What was Rizal’s concept of “intellectual tradition?” The Philippine chapter of PEN asked; I proposed one possible answer. Published on December 11, 2012.
I WAS delighted to take part in last week’s Philippine PEN Congress, at the Cultural Center of the Philippines (CCP). The year’s theme was on the role of the writer as public intellectual; the panel I served on, the first in the two-day conference, was tasked with drawing the context of a Philippine intellectual tradition. “You can discuss perhaps your work on Jose Rizal,” read the invitation from National Artist Bien Lumbera and film critic and fellow Inquirer editor Lito Zulueta, chair and secretary of Philippine PEN—and so I did.
I focused on a letter Rizal sent the priest Vicente Garcia, one of the first to defend the “Noli,” because it seemed to me to best sum up his ideas about just such a tradition. After I located the letter in the context of Rizal’s correspondence (using the Alzona translation), I proceeded to make my case, as follows:
It took Rizal more than two years after first hearing of Garcia’s gallant defense, and some 10 months after the “little treatise” was published in La Solidaridad, before he found the occasion to write the priest himself. He was working on the “Fili” in unhappy Madrid, and at the same time preparing to return home via a doctor’s detour through Hong Kong. I do not know if he ever received Garcia’s reply; I would like to think he did and the reply is simply no longer extant, because his letter of Jan. 7, 1891 was—in a word—a cry for help. It was not so much to thank Garcia, “but to seek light for the uncertain need of the future.”
“I who belong to the young generation, anxious to do something for their country and uneasy about the mysterious future, I need to come to men who have seen much and studied more so that with their experience they may supplement our youth and limited knowledge. We need besides the applause and the blessing of the old to encourage us in the colossal struggle and the gigantic campaign that we have thrown over our dwarfish shoulders. However great is our enthusiasm, however confident is our youth, however promising our illusions, we hesitate nevertheless in certain moments, especially when we find ourselves alone and abandoned.”
I want to pause for a moment and let the circumstances in which the letter was written sink in. The letter in the Rizal correspondence I see as a touchstone for understanding Rizal’s notion of an intellectual tradition—that letter was written when Rizal found himself “alone and abandoned.” He had stopped writing for La Solidaridad; he was caught in the throes of writing a second, much darker novel; he was desperate to get home. In his plight, he reached out to one of his first defenders.
“In the titanic task of common regeneration, without stopping in our forward march, from time to time we turn our eyes toward our elders to read on their faces their judgment of our actions. For this thirst of understanding the past, of knowledge, to enter into the future, we go to persons like you. Leave us in writing your thoughts and the fruits of your long experience so that condensed in a book, we may not have to study again what you have already studied and that we may increase the heritage that we receive from you either expanding it or adding to it our own harvest.”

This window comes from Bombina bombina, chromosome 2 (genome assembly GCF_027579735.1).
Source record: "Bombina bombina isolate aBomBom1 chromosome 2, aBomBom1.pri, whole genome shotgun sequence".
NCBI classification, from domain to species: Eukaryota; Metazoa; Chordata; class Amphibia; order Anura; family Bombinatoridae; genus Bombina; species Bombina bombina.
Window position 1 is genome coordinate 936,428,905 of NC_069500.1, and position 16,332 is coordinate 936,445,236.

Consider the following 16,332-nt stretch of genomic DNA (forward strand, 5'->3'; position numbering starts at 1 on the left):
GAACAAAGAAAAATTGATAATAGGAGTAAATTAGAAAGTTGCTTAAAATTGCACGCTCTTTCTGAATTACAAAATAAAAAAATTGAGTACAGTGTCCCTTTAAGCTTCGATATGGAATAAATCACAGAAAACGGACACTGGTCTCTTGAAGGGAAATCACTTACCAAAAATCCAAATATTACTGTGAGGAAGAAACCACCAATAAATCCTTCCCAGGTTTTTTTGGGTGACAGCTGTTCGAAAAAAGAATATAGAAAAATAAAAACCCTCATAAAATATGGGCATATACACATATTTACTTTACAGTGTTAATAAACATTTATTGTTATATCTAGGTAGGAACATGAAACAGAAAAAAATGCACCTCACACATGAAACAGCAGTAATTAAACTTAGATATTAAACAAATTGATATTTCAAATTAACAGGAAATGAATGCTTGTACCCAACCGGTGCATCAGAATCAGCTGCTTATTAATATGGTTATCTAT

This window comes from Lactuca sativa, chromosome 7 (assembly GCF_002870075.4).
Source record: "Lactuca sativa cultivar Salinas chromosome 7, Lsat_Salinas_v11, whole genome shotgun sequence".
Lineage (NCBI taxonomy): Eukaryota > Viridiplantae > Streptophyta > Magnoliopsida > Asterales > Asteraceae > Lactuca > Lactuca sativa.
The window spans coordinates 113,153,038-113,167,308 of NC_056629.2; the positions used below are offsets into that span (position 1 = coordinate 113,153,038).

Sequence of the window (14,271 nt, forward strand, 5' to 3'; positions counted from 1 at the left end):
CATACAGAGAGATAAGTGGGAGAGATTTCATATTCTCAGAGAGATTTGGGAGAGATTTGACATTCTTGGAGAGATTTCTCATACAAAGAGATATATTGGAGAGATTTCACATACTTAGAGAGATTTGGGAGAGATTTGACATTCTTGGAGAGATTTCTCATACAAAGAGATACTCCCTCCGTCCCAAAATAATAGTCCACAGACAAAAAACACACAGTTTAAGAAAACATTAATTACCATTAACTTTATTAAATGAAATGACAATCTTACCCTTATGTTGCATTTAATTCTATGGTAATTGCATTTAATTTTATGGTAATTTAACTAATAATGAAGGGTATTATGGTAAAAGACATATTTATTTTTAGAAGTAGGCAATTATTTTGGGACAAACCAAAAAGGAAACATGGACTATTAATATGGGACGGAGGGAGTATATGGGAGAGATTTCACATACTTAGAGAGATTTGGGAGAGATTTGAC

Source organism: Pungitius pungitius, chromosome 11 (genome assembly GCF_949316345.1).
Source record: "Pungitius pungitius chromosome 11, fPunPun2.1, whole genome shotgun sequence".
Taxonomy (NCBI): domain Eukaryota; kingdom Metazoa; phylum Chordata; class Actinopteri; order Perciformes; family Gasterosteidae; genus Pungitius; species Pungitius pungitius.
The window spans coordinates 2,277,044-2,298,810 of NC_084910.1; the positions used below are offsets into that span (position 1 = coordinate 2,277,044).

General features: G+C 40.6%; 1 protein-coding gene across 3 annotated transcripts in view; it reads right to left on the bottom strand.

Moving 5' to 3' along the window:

Note the forward movement, so typical of Rizal as a man of projects; note too the practiced linking of past and future, so characteristic of Rizal as a scholar of history. And then note the act of writing at the very center of the common task. “Leave us your thoughts in writing.” Condense your studies, your life’s learning, in a book, so “we may increase the heritage that we receive from you.”
Here, in condensed form, is Rizal’s concept of an intellectual tradition: Write it down. Pass it on.
In another letter to Ponce, mainly about Sol business, Rizal had written: “It would be desirable for La Solidaridad to invest a part of its income in the acquisition of books on the Philippines…. Buy books by Filipinos; mention now and then names of Filipinos like Pelaez, Garcia, Burgos, Graciano, etc; quote their phrases.” In yet another letter, he had repeated the refrain: “Try to mention in every issue some old or modern Filipino, citing his works. Always talk about Blumentritt…. Quote Pilapil, Pelaez, Burgos, etc. Little by little build a reference library.”
For Rizal, pace [Jorge Luis] Borges, the library was not a circular maze but a linear progression. That intellectual tradition summed up in Rizal’s image of a reference library built book by book, however—what was it for?
Rizal’s sole letter to Father Garcia provides the answer.
“The smallness of the advancement that the Filipinos have made in three centuries of Hispanism is all due, in my opinion, to the fact that our talented men have died without bequeathing to us nothing more than the fame of their name. We have had very great intellects; we have had a Pinpin, a Dr. Pilapil, a Father Pelaez, a Father Mariano Garcia, a Dr. Joson, and others. We have still a Benedicto Luna, a Lorenzo Francisco, and more. Nevertheless, all that these men have studied, learned, and discovered will die with them and end in them, and [we] shall go back to recommence the study of life. There is then individual progress or improvement in the Philippines, but there is no national, general progress. Here you have the individual as the only one who improves and not the species.”
For Rizal, the act of leaving one’s thoughts in writing, of condensing study and learning and discovery in a book, may have been a necessarily solitary task, but it was a task with a common purpose: nothing less than “national, general progress.” That reference library, then, that writers build together, little by little, book by book—it is not only a progression. It is, at one and the same time, both possibility and proof of progress.